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The Netherlands will partner to build the largest radio telescope in the world

ASTRON, the Netherlands Institute for Radio Astronomy, is excited that the Netherlands will partner in the construction and management of the largest radio telescope in the world, the Square Kilometre Array (SKA). This ambitious project will lead to major discoveries about the nature of our Universe and answer longstanding questions. The Dutch Council of Ministers has decided that the Netherlands will sign the treaty to establish the international SKA observatory. ASTRON coordinates the Dutch participation in the SKA.

Published by the editorial team, 28 January 2019

Construction of the SKA will move forward over the next few years. On 12 March 2019 the international partners, now including the Netherlands, will sign a treaty agreement in Rome. The 30 million Euros allocated by the Dutch Ministry of Education, Culture and Science is the basis for Dutch participation to realise the SKA.

“These are exciting times for us”, says Prof. Carole Jackson, Director General of ASTRON. “The Netherlands will be a full partner in this massive global telescope to probe some of the mysteries of the Universe. We are thrilled that the Government has decided to invest in this way.”

Nine multinational consortia are finalising the design of the SKA, which is planned to start construction in 2021. ASTRON leads the consortium that develops SKA’s antenna stations in Western Australia and also plays a major role in two other consortia that design solutions to combine and further process the enormous amounts of data produced by the antennas.

The SKA will be the largest and most sensitive radio telescope in the world. In Western Australia, the telescope will consist of 130,000 antennas spread over 512 antenna fields. The design is based on ASTRON’s Low Frequency Array (LOFAR) telescope. With all these antennas SKA will generate enormous amounts of data: one petabit per second – more than three times the global internet traffic in 2018.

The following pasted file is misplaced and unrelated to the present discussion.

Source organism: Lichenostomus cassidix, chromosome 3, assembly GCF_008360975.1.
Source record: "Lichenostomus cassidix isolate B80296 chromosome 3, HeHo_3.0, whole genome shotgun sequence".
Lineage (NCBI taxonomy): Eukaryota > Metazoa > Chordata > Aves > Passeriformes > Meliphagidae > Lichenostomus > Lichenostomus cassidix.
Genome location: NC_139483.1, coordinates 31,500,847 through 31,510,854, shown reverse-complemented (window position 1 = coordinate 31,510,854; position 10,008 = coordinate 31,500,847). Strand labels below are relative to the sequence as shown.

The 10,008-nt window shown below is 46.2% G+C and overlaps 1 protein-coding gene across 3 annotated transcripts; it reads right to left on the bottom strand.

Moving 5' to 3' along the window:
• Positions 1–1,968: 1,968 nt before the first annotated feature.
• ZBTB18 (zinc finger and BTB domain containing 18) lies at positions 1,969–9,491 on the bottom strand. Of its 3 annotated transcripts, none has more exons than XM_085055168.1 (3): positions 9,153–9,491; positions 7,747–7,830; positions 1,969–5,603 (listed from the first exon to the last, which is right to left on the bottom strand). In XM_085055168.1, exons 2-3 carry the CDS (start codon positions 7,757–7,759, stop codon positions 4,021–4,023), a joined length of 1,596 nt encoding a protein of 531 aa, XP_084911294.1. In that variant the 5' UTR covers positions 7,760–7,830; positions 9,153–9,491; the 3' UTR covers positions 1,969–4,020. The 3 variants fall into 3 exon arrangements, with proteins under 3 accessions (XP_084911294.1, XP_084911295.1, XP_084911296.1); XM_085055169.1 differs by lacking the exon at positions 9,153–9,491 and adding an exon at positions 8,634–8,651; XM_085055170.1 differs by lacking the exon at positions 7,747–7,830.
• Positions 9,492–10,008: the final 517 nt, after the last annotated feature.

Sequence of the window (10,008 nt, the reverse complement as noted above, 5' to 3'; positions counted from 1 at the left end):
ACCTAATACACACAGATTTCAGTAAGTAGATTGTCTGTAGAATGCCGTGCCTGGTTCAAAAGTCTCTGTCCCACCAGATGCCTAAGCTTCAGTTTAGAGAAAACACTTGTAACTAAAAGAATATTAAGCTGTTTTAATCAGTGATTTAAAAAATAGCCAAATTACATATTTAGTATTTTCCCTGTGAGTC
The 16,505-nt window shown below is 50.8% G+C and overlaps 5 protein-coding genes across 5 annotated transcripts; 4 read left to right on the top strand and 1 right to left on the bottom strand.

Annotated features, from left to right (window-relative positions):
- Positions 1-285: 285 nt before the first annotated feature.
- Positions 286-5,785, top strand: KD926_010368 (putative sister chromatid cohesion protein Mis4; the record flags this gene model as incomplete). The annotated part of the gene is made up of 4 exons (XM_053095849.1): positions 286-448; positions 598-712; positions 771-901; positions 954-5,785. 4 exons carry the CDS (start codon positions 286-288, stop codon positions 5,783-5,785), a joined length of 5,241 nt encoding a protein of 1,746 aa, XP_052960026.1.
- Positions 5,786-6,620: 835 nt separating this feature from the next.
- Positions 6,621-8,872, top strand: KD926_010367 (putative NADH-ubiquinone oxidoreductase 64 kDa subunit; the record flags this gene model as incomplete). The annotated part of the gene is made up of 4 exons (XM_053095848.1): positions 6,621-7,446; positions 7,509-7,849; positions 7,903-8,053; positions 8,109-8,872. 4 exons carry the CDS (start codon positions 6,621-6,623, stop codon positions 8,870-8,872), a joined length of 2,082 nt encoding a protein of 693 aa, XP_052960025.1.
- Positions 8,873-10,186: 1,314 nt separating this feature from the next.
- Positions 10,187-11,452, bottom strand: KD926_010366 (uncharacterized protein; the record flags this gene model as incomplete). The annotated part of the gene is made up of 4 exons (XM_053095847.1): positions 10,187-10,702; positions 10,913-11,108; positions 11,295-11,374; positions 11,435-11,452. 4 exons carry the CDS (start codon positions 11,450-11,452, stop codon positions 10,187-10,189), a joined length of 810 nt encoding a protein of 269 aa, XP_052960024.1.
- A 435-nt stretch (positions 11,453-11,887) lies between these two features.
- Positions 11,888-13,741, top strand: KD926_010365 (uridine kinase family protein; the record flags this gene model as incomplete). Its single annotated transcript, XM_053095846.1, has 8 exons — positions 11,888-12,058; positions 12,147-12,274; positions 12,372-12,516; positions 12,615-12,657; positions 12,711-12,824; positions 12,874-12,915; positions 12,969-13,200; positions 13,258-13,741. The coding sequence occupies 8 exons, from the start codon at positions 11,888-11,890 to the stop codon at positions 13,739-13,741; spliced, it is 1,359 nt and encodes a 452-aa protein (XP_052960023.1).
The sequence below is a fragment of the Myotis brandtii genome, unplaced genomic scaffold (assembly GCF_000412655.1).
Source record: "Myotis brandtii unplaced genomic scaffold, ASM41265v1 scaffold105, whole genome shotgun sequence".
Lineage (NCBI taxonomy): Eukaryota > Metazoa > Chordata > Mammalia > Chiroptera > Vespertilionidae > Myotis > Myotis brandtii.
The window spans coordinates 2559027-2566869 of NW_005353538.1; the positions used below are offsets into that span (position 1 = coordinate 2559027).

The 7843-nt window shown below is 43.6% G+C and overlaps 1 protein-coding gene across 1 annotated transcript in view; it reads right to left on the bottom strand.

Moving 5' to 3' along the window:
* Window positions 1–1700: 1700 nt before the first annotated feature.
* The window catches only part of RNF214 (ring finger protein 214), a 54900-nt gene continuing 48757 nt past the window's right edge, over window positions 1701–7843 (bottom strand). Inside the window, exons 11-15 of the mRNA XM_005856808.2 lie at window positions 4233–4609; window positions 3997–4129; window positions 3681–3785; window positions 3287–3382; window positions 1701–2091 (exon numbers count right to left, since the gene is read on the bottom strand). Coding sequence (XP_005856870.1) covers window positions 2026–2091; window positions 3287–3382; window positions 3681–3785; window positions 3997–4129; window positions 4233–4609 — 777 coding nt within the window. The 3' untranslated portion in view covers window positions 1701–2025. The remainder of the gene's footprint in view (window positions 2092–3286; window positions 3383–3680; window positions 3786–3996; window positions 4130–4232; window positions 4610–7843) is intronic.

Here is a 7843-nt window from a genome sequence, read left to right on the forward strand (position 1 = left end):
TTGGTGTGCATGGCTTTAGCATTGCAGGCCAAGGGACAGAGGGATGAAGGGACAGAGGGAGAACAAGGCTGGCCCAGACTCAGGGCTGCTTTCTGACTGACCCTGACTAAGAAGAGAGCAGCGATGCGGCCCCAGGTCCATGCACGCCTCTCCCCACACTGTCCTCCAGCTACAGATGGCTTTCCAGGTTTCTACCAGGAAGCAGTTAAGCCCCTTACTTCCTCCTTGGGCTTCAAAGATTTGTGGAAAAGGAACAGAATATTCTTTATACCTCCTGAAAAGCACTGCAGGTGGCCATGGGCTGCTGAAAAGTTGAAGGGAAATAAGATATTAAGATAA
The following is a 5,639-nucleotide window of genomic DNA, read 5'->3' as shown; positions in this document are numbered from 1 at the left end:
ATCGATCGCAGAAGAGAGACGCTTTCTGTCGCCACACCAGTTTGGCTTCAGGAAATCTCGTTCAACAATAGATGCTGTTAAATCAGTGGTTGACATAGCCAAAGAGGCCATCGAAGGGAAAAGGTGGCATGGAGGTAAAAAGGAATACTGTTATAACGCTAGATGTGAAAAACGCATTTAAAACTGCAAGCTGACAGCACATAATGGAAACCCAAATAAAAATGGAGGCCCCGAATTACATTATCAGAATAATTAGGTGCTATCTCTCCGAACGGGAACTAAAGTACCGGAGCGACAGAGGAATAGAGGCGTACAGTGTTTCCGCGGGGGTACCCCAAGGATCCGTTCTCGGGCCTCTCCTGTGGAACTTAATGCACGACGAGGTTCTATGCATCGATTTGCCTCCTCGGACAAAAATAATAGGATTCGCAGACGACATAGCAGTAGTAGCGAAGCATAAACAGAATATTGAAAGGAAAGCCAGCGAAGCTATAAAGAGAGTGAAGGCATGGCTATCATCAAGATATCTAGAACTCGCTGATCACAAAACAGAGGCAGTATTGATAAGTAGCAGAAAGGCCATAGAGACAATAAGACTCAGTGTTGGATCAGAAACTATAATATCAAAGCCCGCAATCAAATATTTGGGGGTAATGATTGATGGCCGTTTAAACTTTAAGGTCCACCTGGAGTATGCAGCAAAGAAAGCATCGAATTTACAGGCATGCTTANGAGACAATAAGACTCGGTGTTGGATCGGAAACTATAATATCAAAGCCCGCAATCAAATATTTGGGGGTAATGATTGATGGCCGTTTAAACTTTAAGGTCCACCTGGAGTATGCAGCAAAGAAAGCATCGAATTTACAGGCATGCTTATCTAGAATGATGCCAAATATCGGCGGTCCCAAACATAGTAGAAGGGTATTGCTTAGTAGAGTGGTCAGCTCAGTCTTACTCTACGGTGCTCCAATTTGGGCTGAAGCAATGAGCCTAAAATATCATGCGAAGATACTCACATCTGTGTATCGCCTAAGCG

A network of SKA Regional Centres will process and archive the SKA data , distilling its huge volume into scientific discoveries. The Netherlands will set up a Science Data Center (SDC) to provide employment to highly educated researchers, developers and supporting (ICT) service providers. By combining forces and collaboration with other data-intensive sectors, a public-private, multidisciplinary cluster is created that focuses on data science.

Dr. Michiel van Haarlem, head of the SKA Office Netherlands at ASTRON, adds: “Within this project it has been agreed that the participating countries receive a proportional share in contracts for the construction of the SKA. Dutch companies and institutions are well positioned to win contracts in many areas, for example for the delivery of elements of the telescope and smart software.”

The SKA is expected to give an enormous boost to the broad astronomical research portfolio: it will allow astronomers to perform extreme tests of Albert Einstein’s general theory of relativity, research the early phases of the Universe including the formation of the first stars and galaxies, map magnetic fields, unravel the nature of the enigmatic fast radio bursts, study of planets around nearby stars, and seek the answer to one of the greatest mysteries for humankind: are we alone in the Universe?

“The SKA will be a truly transformational instrument, able to directly image pristine hydrogen gas in the infant Universe”, says prof. Leon Koopmans (Groningen University). “This gas shaped nearly everything that we see around us today. Discovering and charting hydrogen will fill a large gap in our knowledge just after Cosmic Microwave Background Radiation was emitted.”

Prof. Ralph Wijers (University of Amsterdam), chair of the Raad voor de Sterrenkunde, adds: “Participation in the SKA was a top priority for the Dutch astronomical community in its strategic plan. I am excited about the scientific opportunities it will offer to our community, and delighted that the long history of Dutch expertise in radio astronomy can now be translated into a founding membership of the first global observatory.”

The SKA project will not only have a major scientific impact, it will also stimulate technological innovation. Developments in the fields of antennas, data transport, software and computing power will be advanced by the demands of the SKA.



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